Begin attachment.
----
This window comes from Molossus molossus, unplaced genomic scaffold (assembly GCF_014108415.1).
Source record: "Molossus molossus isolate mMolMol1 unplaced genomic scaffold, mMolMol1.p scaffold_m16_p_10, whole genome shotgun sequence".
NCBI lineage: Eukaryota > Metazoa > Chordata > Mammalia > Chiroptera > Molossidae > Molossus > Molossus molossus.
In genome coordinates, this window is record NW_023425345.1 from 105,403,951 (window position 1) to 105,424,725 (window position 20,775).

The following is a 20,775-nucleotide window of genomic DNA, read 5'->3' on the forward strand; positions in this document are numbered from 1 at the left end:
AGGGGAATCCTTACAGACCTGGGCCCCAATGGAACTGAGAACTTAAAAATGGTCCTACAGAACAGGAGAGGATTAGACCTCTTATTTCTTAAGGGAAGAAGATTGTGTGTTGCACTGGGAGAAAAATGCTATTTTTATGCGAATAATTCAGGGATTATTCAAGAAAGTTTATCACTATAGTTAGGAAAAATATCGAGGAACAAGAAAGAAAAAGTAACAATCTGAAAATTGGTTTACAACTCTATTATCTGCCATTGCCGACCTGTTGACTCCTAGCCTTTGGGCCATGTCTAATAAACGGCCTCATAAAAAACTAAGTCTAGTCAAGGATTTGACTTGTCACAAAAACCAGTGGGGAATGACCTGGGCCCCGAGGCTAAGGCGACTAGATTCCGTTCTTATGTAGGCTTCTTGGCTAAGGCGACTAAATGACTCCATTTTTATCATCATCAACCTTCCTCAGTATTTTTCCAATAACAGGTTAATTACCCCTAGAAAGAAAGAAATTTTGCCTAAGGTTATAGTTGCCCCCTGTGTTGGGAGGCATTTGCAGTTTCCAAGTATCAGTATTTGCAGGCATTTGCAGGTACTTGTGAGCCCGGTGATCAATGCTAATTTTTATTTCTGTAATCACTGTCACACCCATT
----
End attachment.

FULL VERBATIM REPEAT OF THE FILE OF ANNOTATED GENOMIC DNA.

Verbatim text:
This window comes from Molossus molossus, unplaced genomic scaffold (assembly GCF_014108415.1).
Source record: "Molossus molossus isolate mMolMol1 unplaced genomic scaffold, mMolMol1.p scaffold_m16_p_10, whole genome shotgun sequence".
NCBI lineage: Eukaryota > Metazoa > Chordata > Mammalia > Chiroptera > Molossidae > Molossus > Molossus molossus.
In genome coordinates, this window is record NW_023425345.1 from 105,403,951 (window position 1) to 105,424,725 (window position 20,775).

The following is a 20,775-nucleotide window of genomic DNA, read 5'->3' on the forward strand; positions in this document are numbered from 1 at the left end:
AGGGGAATCCTTACAGACCTGGGCCCCAATGGAACTGAGAACTTAAAAATGGTCCTACAGAACAGGAGAGGATTAGACCTCTTATTTCTTAAGGGAAGAAGATTGTGTGTTGCACTGGGAGAAAAATGCTATTTTTATGCGAATAATTCAGGGATTATTCAAGAAAGTTTATCACTATAGTTAGGAAAAATATCGAGGAACAAGAAAGAAAAAGTAACAATCTGAAAATTGGTTTACAACTCTATTATCTGCCATTGCCGACCTGTTGACTCCTAGCCTTTGGGCCATGTCTAATAAACGGCCTCATAAAAAACTAAGTCTAGTCAAGGATTTGACTTGTCACAAAAACCAGTGGGGAATGACCTGGGCCCCGAGGCTAAGGCGACTAGATTCCGTTCTTATGTAGGCTTCTTGGCTAAGGCGACTAAATGACTCCATTTTTATCATCATCAACCTTCCTCAGTATTTTTCCAATAACAGGTTAATTACCCCTAGAAAGAAAGAAATTTTGCCTAAGGTTATAGTTGCCCCCTGTGTTGGGAGGCATTTGCAGTTTCCAAGTATCAGTATTTGCAGGCATTTGCAGGTACTTGTGAGCCCGGTGATCAATGCTAATTTTTATTTCTGTAATCACTGTCACACCCATT